And this is why your Good vs Evil, Democracy vs Non-Democracy theories start to fall totally flat doncha think?

  • W, it is self-evident that the political reality in Cuba is that of the Stalinist interpretation of Marx/Engels/Lenin. Equally, it is factual that the US has for some fifty nine years endeavored to influence change in that political reality, with a marked lack of success. Politicians in the US have for 180 years – commencing with the Monroe Doctrine, fumbled and bumbled around in their endeavors to exert a level of influence approaching control, of the whole of the Americas, from Canada to Chile. As long ago as 1895, the US Secretary of State wrote to Britain’s Foreign Secretary: “The US is practically sovereign on this continent”

    Within many of their policies, confusion has reigned. For example, the CIA actually provided financial support to Fidel Castro in the Sierra Maestra, only to apply an embargo some three years later.

    To answer your question, if you read the US Cuban Democracy Act, it lays down conditions for removal of the embargo. Those include a defined period of open media and discussion to enable Cubans to understand the different political parties policies, followed by multi-party open election. Of course, there is within that excellent objective, a very probable assumption that the US would be party to advising. So, yes, the US would want to intervene. But, the organization of desirable change could for example be adjudicated by the UN. All that assumes an amicable agreement by the Cuban regime. It however remains mt view that similarly to the USSR, the system will rot from within – it took over seventy years, but Cuba has experienced sixty to date.

    Such a discussion is however currently academic, as the Communist Party of Cuba is as I observed, the only political party permitted under the Castro Constitution.

    Nobody who knows not only Cuba, but the Cubans, would deny that the US along with obtaining food, is a dominant daily subject. That in part is a consequence of the role that the Cuban State controlled media – both in print, radio and TV plays in daily berating the US and holding it responsible for every sin and error committed by the Castro regime itself.

    What you describe as “the MIami club” does not actually represent all those Cubans who have fled their homeland. I know Cubans in other countries, including Canada, I think that you refer to those, many of whom were Batista supporters (remember that he actually was elected the first time around) who fled Cuba at the time of the revolution. The gripe of that “Miami club” is largely financial, whereas the desire of those who fled later was to obtain freedom. I can say that from personal knowledge living in Cuba with a Cuban wife and “la familia” and knowing visiting exiles, some of whom I knew prior to them fleeing, literally risking their lives, only to return as visitors.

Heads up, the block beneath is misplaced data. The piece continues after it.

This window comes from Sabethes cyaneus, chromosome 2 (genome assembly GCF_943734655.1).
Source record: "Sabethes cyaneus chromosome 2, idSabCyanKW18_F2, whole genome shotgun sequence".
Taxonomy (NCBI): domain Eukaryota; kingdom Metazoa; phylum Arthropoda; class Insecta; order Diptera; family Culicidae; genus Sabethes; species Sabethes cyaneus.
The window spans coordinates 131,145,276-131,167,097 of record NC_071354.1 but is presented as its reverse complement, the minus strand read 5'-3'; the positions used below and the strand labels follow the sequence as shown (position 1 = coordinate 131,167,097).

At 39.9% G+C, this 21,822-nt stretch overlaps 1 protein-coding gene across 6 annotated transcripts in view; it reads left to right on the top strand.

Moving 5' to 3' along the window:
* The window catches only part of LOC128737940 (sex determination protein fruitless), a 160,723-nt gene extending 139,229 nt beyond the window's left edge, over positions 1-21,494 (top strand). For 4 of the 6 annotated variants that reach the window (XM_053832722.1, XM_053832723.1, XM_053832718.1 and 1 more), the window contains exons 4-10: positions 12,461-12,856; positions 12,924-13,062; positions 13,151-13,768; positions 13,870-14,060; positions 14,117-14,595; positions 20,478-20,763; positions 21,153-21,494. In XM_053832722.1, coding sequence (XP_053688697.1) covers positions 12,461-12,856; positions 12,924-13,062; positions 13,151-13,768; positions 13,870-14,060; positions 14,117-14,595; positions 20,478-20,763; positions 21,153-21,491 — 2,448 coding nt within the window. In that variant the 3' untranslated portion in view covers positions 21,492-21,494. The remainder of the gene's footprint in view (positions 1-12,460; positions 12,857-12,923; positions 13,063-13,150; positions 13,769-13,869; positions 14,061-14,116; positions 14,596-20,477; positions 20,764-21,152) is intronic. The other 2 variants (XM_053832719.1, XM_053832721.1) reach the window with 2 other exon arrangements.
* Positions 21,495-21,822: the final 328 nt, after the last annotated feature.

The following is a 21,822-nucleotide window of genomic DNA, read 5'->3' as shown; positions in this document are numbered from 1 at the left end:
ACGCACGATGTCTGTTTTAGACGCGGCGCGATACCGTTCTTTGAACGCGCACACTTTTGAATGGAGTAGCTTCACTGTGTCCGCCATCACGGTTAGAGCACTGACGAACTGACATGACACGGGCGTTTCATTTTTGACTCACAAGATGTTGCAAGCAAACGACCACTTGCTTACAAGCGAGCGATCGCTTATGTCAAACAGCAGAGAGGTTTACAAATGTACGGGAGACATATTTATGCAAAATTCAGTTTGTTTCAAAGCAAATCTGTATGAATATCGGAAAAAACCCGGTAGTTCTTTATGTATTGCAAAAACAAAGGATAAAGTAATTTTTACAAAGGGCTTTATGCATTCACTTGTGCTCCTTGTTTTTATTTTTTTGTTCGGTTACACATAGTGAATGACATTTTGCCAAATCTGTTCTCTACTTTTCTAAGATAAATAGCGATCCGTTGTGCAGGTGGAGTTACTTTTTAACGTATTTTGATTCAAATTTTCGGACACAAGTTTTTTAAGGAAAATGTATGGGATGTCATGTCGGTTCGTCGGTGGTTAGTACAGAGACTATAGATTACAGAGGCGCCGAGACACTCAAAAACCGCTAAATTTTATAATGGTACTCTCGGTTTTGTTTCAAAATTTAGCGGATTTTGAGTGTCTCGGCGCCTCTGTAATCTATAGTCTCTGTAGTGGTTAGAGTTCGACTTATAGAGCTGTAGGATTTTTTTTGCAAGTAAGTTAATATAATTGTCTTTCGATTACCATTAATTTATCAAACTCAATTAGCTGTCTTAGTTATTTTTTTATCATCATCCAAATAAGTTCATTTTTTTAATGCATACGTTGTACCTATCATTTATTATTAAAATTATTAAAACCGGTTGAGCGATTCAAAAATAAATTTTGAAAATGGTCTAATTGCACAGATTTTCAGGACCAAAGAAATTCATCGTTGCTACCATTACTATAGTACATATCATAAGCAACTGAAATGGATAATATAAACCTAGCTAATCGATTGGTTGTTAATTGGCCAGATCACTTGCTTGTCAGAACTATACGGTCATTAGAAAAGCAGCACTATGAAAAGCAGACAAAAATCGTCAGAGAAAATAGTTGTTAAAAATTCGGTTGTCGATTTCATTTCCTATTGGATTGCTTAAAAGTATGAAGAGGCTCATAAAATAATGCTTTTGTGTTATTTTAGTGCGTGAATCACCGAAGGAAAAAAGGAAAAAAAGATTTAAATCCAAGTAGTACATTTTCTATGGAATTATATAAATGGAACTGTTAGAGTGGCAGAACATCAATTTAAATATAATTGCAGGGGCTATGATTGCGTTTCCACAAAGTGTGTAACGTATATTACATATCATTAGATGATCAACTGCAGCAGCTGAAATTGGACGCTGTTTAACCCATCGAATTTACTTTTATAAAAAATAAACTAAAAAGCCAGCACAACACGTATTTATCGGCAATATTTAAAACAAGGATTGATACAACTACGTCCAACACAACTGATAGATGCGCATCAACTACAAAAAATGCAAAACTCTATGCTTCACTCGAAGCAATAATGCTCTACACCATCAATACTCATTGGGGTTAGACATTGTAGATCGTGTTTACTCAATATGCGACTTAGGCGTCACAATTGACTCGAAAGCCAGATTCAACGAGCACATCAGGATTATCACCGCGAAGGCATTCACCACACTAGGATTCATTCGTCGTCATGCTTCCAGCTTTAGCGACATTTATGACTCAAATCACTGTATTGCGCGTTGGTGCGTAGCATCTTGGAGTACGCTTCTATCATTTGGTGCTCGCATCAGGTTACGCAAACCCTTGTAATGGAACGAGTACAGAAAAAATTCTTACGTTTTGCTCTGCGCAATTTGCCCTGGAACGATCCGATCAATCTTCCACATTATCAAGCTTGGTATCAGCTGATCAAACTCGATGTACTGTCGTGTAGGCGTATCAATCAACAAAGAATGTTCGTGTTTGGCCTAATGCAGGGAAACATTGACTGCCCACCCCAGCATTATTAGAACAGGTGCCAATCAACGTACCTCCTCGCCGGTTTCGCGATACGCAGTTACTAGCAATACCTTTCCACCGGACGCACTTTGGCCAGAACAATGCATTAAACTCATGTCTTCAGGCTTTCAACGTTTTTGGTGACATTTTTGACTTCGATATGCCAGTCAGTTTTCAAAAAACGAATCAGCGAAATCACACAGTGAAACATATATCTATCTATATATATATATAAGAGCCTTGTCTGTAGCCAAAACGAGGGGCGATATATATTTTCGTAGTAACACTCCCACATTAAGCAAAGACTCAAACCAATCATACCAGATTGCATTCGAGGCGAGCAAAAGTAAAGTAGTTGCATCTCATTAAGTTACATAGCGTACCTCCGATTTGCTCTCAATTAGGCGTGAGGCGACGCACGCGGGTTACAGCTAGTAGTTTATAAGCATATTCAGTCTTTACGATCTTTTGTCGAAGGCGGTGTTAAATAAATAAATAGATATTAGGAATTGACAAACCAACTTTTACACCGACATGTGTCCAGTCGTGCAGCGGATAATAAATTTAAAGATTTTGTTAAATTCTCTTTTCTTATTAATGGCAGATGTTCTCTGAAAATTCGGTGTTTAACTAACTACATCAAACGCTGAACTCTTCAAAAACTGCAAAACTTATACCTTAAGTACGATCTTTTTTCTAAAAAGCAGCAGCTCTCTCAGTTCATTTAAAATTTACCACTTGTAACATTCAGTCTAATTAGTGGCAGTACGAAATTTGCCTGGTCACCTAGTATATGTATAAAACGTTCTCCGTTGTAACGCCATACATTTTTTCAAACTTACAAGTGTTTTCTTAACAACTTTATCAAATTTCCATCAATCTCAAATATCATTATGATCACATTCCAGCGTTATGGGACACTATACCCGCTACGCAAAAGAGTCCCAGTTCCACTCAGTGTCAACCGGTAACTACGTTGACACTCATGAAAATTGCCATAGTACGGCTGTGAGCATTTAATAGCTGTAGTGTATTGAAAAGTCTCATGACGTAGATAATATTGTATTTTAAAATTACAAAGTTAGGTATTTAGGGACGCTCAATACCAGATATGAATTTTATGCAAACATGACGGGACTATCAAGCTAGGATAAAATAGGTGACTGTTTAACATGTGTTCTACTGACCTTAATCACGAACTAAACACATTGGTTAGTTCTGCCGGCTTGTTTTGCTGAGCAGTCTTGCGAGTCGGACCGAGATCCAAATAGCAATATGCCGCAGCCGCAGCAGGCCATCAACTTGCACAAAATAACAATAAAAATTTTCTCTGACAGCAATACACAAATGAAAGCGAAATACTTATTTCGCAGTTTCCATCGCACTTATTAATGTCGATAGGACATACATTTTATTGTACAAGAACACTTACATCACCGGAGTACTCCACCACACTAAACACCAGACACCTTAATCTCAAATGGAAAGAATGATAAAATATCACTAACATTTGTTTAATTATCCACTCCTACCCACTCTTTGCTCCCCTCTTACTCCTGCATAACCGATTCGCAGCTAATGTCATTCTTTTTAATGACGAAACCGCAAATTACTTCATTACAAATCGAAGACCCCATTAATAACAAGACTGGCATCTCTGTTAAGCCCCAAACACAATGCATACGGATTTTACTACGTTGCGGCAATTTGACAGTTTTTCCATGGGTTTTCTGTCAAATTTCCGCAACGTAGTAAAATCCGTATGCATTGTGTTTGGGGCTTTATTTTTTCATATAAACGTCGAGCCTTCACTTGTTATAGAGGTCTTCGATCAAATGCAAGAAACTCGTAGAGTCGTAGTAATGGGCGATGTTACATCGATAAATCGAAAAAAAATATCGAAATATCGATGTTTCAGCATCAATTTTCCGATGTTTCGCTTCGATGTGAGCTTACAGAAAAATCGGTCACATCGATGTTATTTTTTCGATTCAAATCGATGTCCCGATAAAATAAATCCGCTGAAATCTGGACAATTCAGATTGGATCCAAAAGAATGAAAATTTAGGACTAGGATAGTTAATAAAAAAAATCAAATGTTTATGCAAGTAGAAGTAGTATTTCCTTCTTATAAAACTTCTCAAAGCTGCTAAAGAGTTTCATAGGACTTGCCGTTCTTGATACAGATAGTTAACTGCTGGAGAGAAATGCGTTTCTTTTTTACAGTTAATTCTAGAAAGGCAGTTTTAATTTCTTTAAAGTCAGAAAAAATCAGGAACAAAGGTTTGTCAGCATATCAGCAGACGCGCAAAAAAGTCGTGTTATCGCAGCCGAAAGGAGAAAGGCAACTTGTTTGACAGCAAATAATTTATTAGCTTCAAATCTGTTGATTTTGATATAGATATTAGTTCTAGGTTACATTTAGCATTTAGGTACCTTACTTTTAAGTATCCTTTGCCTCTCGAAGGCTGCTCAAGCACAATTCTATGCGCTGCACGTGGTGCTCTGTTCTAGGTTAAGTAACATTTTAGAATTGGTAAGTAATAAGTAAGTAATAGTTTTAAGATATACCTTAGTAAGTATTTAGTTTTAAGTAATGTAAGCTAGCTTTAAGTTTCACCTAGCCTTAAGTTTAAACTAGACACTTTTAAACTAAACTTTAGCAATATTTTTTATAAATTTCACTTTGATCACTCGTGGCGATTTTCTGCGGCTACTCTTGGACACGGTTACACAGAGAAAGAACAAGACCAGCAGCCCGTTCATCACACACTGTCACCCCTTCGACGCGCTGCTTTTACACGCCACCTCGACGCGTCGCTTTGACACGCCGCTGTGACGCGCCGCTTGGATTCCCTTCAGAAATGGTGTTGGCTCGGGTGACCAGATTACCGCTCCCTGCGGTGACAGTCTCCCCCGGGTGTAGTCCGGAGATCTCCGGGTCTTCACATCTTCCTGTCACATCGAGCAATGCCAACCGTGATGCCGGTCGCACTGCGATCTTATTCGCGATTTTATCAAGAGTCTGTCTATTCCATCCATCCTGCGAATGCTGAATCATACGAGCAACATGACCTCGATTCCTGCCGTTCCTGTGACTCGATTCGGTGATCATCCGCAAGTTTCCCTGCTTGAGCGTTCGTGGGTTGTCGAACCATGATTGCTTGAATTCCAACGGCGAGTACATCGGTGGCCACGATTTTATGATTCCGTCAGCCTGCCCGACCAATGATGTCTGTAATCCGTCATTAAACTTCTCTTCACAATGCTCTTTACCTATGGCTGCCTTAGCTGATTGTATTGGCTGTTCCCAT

I mentioned my book, not as a sales aid, but because within it there is a chapter upon the US and its meddling, and also, detail of the Obama visit which I witnessed. I, as you may have judged, tend just to the right of centre politically, but have friends and relatives across the democratic spectrum. But, who can argue with Obama saying publicly in the presence of Raul Castro, Miguel Diaz-Canel, Bruno Rodriguez et al:

    “We stand on the side of those who want to be free,”

    Obama also gave a brief assessment of economics:

    “The wealth of a nation comes not from what it consumes, but from what it produces.”

    That sound advice obviously fell on deaf ears.

  • Carlyle MacDuff, I’m not denying reality. I’m merely saying that the reason behind this reality is not as black and white as the Miami club wants to present it. If one wants to examine the political reality in Cuba one cannot claim that the US has nothing to do with it.

    Thank you for your reasonably precise and accurate answers! However there is one thing I would still like you to clarify: Do you think the US would try to intervene if Cuba were to try to hold a democratic multiparty election? Yes or no?

  • I seem to recall baloney in the UK Nick. I mean the edible kind, sold appropriately, in a red skin and being one of the few forms of British processed foods available when the Attlee Government was busy producing eggs in Gambia and purchasing guava jam and snoek from South Africa. I guess that baloney was intended to make a change from those exotic imports and whale meat.

  • Mr Patterson,
    Although I would agree with some of what you say, I will correct you on a couple of things.
    Firstly, trump did not revert to ‘pre-Obama Cuban policy’. He rejected and overturned only some of the reforms.
    For example he re-established certain restrictions on the rights of U.S citizens with regard to their freedom to travel to Cuba. But by no means all of President Obama’s sensible reforms were overturned.
    For example, down at 2630 16th St NW, Washington DC you will find a lil ol place called the Cuban Embassy. It’s definitely open for business.